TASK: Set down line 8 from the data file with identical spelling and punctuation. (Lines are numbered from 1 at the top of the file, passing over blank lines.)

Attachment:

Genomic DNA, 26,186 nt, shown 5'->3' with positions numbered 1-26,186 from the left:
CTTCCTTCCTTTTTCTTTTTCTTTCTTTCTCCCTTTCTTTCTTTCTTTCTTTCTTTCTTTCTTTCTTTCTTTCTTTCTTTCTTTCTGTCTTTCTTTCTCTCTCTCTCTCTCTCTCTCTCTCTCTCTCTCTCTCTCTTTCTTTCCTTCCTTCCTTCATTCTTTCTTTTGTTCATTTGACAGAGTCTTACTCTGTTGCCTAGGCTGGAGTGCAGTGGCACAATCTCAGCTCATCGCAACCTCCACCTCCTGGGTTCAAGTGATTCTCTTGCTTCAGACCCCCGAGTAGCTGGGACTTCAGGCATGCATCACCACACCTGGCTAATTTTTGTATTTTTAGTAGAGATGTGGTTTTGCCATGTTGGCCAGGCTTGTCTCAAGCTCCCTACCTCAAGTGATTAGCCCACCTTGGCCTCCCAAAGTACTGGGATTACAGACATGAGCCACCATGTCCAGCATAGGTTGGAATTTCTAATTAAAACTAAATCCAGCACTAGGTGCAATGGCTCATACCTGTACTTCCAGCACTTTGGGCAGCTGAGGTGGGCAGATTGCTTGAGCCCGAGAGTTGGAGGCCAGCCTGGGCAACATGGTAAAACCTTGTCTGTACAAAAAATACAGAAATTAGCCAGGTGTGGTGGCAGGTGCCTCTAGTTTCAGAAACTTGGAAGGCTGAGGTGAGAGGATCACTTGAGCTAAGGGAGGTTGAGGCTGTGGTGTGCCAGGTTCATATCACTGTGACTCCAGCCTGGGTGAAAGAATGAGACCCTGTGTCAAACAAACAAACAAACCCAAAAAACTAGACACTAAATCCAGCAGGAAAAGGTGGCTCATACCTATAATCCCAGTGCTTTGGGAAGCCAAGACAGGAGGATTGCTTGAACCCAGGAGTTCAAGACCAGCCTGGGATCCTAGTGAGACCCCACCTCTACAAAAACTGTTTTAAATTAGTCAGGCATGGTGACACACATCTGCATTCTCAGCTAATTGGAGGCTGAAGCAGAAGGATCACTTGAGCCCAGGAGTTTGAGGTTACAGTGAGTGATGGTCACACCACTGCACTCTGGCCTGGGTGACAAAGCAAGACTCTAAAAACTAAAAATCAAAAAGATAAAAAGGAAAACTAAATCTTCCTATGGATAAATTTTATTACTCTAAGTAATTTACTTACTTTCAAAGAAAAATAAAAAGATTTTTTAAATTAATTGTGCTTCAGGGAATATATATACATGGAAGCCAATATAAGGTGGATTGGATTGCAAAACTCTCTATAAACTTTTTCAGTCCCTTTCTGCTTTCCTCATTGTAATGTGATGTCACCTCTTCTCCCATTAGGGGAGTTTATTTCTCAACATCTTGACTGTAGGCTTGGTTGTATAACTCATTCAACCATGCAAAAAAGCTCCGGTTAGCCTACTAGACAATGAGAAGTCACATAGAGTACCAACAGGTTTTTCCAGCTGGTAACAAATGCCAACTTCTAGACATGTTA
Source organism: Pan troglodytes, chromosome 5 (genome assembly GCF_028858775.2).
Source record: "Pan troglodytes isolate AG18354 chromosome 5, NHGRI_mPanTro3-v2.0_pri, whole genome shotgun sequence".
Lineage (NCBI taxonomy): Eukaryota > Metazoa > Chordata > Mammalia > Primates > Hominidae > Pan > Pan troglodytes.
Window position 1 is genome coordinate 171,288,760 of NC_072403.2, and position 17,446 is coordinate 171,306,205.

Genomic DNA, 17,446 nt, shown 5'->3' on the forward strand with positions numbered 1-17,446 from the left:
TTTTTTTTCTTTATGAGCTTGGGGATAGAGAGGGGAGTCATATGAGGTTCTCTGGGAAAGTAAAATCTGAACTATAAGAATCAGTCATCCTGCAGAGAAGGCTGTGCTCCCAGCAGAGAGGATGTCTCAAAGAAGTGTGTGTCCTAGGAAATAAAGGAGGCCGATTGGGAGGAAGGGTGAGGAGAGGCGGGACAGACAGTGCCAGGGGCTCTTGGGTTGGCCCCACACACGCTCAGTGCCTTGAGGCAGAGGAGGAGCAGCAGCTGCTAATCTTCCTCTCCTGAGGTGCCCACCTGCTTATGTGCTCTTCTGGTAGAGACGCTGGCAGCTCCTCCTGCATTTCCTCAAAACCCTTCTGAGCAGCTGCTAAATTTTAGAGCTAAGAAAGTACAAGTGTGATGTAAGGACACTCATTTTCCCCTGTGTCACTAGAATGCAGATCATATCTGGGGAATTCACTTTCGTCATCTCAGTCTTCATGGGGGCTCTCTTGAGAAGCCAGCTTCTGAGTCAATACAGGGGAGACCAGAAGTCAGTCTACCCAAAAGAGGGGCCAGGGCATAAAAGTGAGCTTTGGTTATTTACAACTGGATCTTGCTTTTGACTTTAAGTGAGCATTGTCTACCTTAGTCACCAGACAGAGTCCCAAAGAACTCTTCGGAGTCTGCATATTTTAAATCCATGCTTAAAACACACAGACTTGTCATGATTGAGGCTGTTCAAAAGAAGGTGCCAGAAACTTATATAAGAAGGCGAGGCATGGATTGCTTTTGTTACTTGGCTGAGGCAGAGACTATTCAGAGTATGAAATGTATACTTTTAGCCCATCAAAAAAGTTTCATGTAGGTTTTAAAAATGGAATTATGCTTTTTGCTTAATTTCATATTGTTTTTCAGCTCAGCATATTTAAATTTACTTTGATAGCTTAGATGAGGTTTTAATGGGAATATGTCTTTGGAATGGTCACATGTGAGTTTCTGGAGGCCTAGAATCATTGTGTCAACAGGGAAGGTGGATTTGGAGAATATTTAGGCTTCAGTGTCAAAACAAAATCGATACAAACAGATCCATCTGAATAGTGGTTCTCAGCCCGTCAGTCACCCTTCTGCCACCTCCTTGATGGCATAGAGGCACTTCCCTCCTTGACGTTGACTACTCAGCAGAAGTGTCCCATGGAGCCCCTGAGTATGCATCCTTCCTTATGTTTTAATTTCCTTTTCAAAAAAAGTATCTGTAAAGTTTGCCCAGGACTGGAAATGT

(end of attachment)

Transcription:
TTTTTTTTCTTTATGAGCTTGGGGATAGAGAGGGGAGTCATATGAGGTTCTCTGGGAAAGTAAAATCTGAACTATAAGAATCAGTCATCCTGCAGAGAAGGCTGTGCTCCCAGCAGAGAGGATGTCTCAAAGAAGTGTGTGTCCTAGGAAATAAAGGAGGCCGATTGGGAGGAAGGGTGAGGAGAGGCGGGACAGACAGTGCCAGGGGCTCTTGGGTTGGCCCCACACACGCTCAGTGCCTTGAGGCAGAGGAGGAGCAGCAGCTGCTAATCTTCCTCTCCTGAGGTGCCCACCTGCTTATGTGCTCTTCTGGTAGAGACGCTGGCAGCTCCTCCTGCATTTCCTCAAAACCCTTCTGAGCAGCTGCTAAATTTTAGAGCTAAGAAAGTACAAGTGTGATGTAAGGACACTCATTTTCCCCTGTGTCACTAGAATGCAGATCATATCTGGGGAATTCACTTTCGTCATCTCAGTCTTCATGGGGGCTCTCTTGAGAAGCCAGCTTCTGAGTCAATACAGGGGAGACCAGAAGTCAGTCTACCCAAAAGAGGGGCCAGGGCATAAAAGTGAGCTTTGGTTATTTACAACTGGATCTTGCTTTTGACTTTAAGTGAGCATTGTCTACCTTAGTCACCAGACAGAGTCCCAAAGAACTCTTCGGAGTCTGCATATTTTAAATCCATGCTTAAAACACACAGACTTGTCATGATTGAGGCTGTTCAAAAGAAGGTGCCAGAAACTTATATAAGAAGGCGAGGCATGGATTGCTTTTGTTACTTGGCTGAGGCAGAGACTATTCAGAGTATGAAATGTATACTTTTAGCCCATCAAAAAAGTTTCATGTAGGTTTTAAAAATGGAATTATGCTTTTTGCTTAATTTCATATTGTTTTTCAGCTCAGCATATTTAAATTTACTTTGATAGCTTAGATGAGGTTTTAATGGGAATATGTCTTTGGAATGGTCACATGTGAGTTTCTGGAGGCCTAGAATCATTGTGTCAACAGGGAAGGTGGATTTGGAGAATATTTAGGCTTCAGTGTCAAAACAAAATCGATACAAACAGATCCATCTGAATAGTGGTTCTCAGCCCGTCAGTCACCCTTCTGCCACCTCCTTGATGGCATAGAGGCACTTCCCTCCTTGACGTTGACTACTCAGCAGAAGTGTCCCATGGAGCCCCTGAGTATGCATCCTTCCTTATGTTTTAATTTCCTTTTCAAAAAAAGTATCTGTAAAGTTTGCCCAGGACTGGAAATGT